Here come the complaints about "bad seeding"...
I saw a guy last season (spring game or Fla. Atlantic, I don't recall which) wearing a "Repetition Tour" t-shirt with the years 2012, 2013 etc. on it.
What I find interesting is that the outgoing chancellor does not have a terminal degree, unless you count a JD, which most colleges and universities do not consider as terminal for teaching positions outside of a law school.
So now Ohio State can bring in Tressel?
Except being a former state governor and head of a cabinet department is clearly relevant executive experience.
The Cardinal should be renamed the Canary, as in "the coalmine."
If it's happening at Stanford, it's going to happen at every comparable school.
I suppose that's possible, since the outgoing UC Chancellor, Janet Napolitano, announced she was leaving not long before Drake revealed his retirement. But Napolitano is only 62, and Drake turns 70 on Thursday. That's on the older side to be assuming a major new job in academia.
Anyway, if Drake was pushed out a la Kirwan and Holbrook, that won't stay a secret for long. And I gotta say: the fact that some football fans in the Midwest didn't like the guy would not in any way be seen as a negative by the folks who made this hire.
The same issues would come up in the judging of high school players (assuming he was at a "real" high school and not one of those all-star team type schools). There are insurance salesmen in Ohio today who were facing off against LeBron James in Akron 20 years ago.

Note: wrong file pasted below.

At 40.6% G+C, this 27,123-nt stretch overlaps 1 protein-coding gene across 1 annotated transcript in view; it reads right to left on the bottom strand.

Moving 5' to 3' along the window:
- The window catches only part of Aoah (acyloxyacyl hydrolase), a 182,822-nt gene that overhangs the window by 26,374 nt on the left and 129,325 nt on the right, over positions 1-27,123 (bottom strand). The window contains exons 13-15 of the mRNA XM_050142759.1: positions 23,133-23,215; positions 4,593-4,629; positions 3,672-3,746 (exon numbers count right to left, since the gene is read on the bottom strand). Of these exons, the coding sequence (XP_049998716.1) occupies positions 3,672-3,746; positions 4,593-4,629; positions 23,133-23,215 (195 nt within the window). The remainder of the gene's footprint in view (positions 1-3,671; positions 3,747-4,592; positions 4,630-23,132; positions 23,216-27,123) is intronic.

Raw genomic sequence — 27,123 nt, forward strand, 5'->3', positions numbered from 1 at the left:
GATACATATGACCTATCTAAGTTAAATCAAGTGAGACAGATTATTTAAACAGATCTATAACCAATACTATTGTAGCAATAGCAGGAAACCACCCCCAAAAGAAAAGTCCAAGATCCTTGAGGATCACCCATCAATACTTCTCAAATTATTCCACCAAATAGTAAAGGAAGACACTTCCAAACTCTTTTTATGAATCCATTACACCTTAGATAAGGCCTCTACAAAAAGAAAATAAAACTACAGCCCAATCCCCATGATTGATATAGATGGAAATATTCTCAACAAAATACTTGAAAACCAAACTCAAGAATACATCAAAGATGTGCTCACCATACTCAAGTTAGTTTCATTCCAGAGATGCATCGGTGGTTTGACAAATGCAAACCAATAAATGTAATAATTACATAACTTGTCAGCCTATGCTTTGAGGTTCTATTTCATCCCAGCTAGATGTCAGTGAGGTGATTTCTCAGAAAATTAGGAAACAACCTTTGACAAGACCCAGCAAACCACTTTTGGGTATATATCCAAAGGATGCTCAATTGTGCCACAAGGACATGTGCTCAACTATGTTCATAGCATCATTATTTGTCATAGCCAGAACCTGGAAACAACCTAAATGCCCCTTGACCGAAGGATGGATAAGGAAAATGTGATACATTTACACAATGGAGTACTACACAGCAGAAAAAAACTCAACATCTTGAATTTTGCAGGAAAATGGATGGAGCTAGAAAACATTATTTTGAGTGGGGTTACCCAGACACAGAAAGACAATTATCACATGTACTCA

While I agree that the case increases we're seeing in most states right now seem to be driven by younger folks, the end result is still that the amount of virus in society at large is growing, which puts everyone at risk. We can't get "normal life" back (as has started to happen in Europe) as long as millions of people are self-isolating because they would prefer not to get sick.
Even if there are a few schools playing the year is useless, no true national champion, no real conference champion.
They played college football all through World War II, when many of the usual players were off doing other things, and I can assure you the titles won during those years are seen as "legitimate," including the Buckeyes' 1942 MNC.
And never forget: it was the losing team in this game, and not the eventual national champions, which featured the soon-to-be Big Ten Coach of the Year.
Despite what the media would have you believe (imagine that!) Covid 19 tests are seeing a continuing decline in percentage of tests that are positive.